The San Francisco Chronicle has printed a column by Karl Weisgraber, a 71-year-old man who suffered a traumatic brain injury after he fell off a ladder while doing work on his house and hit his head on a rock.
Weisgraber is a retired biochemist who worked on cardiovascular and Alzheimer’s research at the Gladstone Institutes in San Francisco. He spent three weeks in a coma and, through therapy, had to relearn how to walk, read and write.
An introduction to Weisgraber’s column notes that much of the recent attention to traumatic brain injury has focused on recurrent injuries and their possible link to increased risk of neurodegenerative diseases.
But transportation accidents and falls, particularly among the elderly, are leading causes of traumatic brain injury. One serious head injury can be devastating, the introduction says.
Weisgraber writes that there was a possibility he wasn’t going to make it when he was first admitted to the San Francisco General and California Pacific Medical Center. He doesn’t remember the fall or the five weeks immediately afterward.
He started remembering things “very, very slowly.” But initially, he couldn’t walk, sit without falling out of the chair or talk so that people could understand him.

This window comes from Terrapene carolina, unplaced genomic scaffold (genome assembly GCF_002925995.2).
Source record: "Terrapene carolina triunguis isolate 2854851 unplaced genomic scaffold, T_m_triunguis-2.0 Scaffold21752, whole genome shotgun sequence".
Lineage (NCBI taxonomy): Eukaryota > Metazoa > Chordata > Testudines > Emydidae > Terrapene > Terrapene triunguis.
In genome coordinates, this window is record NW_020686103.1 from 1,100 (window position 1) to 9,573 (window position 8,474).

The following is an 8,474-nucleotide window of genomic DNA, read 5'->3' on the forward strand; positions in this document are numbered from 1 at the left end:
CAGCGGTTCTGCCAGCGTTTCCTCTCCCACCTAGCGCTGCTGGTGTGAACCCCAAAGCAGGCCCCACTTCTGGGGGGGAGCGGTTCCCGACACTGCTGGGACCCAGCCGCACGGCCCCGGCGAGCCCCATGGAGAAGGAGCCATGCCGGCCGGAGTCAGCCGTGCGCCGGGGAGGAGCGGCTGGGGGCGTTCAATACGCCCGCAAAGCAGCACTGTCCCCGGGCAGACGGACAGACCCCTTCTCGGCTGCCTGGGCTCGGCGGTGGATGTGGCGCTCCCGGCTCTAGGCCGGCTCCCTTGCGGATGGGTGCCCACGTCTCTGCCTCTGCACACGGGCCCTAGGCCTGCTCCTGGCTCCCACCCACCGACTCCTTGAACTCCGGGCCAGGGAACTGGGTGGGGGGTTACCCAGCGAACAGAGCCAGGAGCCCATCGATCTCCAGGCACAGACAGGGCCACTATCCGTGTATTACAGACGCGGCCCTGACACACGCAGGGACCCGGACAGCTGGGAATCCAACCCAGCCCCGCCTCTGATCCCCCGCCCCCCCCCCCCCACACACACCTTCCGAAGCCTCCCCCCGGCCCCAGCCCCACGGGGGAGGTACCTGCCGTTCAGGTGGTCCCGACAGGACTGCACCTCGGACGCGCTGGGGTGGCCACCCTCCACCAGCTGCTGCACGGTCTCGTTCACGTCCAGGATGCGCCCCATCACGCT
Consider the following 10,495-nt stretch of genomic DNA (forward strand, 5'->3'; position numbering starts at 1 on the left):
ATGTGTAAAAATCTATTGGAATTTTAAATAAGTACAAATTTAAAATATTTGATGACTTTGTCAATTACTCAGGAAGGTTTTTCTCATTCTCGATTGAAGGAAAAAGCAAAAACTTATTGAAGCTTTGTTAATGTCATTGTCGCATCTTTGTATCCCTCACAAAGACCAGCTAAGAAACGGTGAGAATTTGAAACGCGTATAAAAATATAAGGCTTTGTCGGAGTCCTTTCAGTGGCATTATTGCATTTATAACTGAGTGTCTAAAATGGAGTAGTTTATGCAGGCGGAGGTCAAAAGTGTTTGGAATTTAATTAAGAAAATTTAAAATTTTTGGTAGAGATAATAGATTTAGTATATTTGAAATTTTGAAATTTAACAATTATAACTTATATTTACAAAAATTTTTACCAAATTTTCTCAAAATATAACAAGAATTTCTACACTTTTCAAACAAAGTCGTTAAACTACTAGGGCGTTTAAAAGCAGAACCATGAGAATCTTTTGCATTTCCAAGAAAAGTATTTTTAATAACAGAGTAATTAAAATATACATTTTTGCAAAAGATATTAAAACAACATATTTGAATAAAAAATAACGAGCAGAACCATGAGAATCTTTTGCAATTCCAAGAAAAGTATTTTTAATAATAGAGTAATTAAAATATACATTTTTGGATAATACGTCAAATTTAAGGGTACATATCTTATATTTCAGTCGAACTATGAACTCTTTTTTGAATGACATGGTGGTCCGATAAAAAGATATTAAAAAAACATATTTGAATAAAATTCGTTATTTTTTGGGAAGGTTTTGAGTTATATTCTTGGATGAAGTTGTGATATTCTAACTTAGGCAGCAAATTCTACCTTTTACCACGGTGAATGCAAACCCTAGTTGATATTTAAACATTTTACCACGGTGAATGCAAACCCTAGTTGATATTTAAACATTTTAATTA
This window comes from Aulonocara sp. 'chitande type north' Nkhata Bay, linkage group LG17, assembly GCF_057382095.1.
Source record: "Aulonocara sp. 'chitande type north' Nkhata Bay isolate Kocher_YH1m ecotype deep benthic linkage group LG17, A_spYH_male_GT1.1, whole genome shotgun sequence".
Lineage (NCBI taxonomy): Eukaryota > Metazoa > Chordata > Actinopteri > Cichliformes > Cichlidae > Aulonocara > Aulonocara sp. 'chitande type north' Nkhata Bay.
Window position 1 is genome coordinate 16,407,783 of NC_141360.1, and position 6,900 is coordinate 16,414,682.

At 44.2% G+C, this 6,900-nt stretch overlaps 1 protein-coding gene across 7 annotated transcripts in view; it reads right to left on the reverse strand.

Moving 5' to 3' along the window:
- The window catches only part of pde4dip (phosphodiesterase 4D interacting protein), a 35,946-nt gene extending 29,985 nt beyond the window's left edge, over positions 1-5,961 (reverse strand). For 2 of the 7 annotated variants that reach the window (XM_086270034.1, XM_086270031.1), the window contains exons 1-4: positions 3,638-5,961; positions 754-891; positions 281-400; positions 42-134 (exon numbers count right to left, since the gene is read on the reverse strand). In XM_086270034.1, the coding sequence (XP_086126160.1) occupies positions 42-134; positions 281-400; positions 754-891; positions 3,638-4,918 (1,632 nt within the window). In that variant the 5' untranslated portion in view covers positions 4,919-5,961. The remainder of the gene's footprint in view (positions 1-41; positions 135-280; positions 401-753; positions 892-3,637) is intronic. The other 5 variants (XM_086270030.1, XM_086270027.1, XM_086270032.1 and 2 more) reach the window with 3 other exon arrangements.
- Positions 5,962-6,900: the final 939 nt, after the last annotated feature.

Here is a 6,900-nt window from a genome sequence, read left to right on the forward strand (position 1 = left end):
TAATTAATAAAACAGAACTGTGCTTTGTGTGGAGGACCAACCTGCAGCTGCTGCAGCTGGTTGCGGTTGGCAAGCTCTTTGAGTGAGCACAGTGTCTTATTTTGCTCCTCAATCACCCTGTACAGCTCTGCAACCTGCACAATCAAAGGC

He was in therapy every single day for at least for four hours a day. That included physical therapy, reading and writing.
It’s been a long and difficult process, but Weisgraber said he’s doing much better. He doesn’t feel that he’s recovered completely. He still has difficulty remembering certain words, or the names of friends. He reads more slowly than he used to.
Still, he’s grateful for all of the improvement he’s made.
“An important thing is you never give up,” he writes. “You try to do whatever your therapist or doctor is telling you to do. I was so far away that it would be easy for someone to say, ‘This is it for me.’ But I never said that. I wanted to try, and I wanted to push myself.”
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